Macron Digs In Against The General Strike, But Could It Finish Him?

As the French braces itself for the latest wave of protests and strikes across the country, as attitudes harden against President Emmanuel Macron’s pension and retirement system reforms. Karel Vereycken, vice-president of France’s Solidarity and Progress Party, has given his version what’s behind the recent wave of strikes and why Macron’s efforts to calm the situation down are backfiring.

 

Over 450,000 demonstrators marched across France on Thursday with teachers, lawyers, and doctors joining the 36-day old public sector strike – one of the longest since May 1968 – over proposed pension reforms.

French hardline union leaders, who’ve been at the head of the protest movement since 5 December 2019, want the Macron government to abandon a plan to replace France’s 42 separate pension regimes with a points-based system that would make the official retirement age of 62 mandatory for all workers and envisages it being raised up to 64 in the foreseeable future as people live longer. However, the French president made it clear in his New Year address that “the pension reform will be carried out”.

Macron cannot think beyond neo-liberal economic ideas, he is in a dramatic state of denial”, says Vereycken, “And as the African proverb says, to clap hands, you need two of them. Key influentials, some of them ‘late evening visitors’ at le Chateau, are desperate. ‘I don’t talk any longer to him, because it’s a waste of time’, said one of them. The President of France increasingly has isolated himself”.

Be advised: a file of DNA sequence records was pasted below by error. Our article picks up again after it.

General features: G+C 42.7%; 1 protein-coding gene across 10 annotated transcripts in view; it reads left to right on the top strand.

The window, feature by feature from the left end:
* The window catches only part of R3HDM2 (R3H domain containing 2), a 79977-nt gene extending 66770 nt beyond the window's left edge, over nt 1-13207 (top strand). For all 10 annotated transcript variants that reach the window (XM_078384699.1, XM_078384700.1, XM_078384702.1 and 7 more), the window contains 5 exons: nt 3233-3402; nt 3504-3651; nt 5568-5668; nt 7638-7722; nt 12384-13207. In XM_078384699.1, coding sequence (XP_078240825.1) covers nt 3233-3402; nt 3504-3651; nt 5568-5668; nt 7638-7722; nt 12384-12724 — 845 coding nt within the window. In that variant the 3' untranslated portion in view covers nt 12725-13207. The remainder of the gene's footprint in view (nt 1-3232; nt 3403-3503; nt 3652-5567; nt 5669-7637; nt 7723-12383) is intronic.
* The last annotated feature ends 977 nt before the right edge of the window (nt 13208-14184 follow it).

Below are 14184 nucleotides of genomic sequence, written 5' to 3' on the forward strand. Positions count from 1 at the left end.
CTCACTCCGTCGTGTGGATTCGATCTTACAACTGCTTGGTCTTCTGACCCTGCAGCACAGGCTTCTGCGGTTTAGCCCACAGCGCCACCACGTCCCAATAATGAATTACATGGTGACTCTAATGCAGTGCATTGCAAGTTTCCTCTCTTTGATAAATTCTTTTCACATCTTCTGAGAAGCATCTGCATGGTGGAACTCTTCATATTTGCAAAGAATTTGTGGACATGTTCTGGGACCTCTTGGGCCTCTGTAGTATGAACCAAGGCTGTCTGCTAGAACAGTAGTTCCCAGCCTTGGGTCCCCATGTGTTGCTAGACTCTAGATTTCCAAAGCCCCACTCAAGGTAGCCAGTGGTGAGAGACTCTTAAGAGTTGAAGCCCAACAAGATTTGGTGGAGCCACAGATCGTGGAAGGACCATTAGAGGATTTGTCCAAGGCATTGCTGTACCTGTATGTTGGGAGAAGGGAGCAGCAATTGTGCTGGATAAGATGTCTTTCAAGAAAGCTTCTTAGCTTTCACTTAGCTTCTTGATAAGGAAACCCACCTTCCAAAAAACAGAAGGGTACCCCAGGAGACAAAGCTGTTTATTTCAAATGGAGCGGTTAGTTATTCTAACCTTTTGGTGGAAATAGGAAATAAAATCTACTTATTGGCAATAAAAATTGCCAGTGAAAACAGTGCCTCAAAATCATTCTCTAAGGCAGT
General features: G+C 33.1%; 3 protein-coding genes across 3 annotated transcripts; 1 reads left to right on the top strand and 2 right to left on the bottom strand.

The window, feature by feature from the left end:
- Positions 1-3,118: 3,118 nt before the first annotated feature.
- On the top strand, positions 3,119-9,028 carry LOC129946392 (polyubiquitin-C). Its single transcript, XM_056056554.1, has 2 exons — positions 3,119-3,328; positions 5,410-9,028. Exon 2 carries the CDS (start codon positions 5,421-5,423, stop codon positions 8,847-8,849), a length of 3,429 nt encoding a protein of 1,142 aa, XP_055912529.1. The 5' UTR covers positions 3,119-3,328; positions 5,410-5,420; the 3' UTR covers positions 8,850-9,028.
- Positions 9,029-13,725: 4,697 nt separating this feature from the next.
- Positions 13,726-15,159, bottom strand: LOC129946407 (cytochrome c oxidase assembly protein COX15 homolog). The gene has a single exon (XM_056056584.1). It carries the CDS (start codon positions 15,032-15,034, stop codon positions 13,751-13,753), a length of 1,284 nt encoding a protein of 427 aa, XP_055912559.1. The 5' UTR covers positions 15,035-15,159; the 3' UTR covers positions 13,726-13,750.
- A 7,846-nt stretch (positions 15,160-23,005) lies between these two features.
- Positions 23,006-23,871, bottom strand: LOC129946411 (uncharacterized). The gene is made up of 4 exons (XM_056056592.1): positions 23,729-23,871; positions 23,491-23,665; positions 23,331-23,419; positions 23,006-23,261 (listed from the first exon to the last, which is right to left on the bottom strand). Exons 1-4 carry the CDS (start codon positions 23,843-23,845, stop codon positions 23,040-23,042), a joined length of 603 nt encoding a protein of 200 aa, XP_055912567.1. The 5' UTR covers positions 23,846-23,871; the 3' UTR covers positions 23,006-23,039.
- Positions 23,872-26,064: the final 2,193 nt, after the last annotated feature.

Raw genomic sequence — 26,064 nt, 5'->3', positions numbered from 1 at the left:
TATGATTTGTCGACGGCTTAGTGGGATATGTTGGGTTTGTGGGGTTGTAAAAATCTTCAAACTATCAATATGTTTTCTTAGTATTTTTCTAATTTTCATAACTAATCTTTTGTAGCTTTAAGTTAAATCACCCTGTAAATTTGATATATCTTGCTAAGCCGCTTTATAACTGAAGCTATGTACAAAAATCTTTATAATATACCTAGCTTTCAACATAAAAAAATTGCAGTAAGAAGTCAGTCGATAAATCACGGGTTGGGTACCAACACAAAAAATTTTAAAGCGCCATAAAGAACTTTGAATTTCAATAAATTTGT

Because he has adopted the same Thatcherite follies as Ronald Reagan and Tony Blair, Macronhas to be removed”, Vereycken opines. “Today, for the people – but not yet for Macron – it has become clear that the ‘trickle-down theory’ in economics which supposes a government offering advantages to the rich and wealthy will attract investors which in the end will create jobs and bolster production, has been proven worse than an illusion – a swindle”.

According to the journalist, Macron’s “training as an investment banker prevents him to thinking out of the box of the very neo-liberal Modern Monetary Theory based economic and models that have the West, including France, close to disaster”.

The politician points out that while Macron’s pensions reform appears to be the “very big straw” that eventually broke the camel’s back, it is essentially “decades of wrong policies destroying [France’s] industry, agriculture, jobs, health system, children, education, and especially [the people’s] hopes for a better future” that is behind the French ire.

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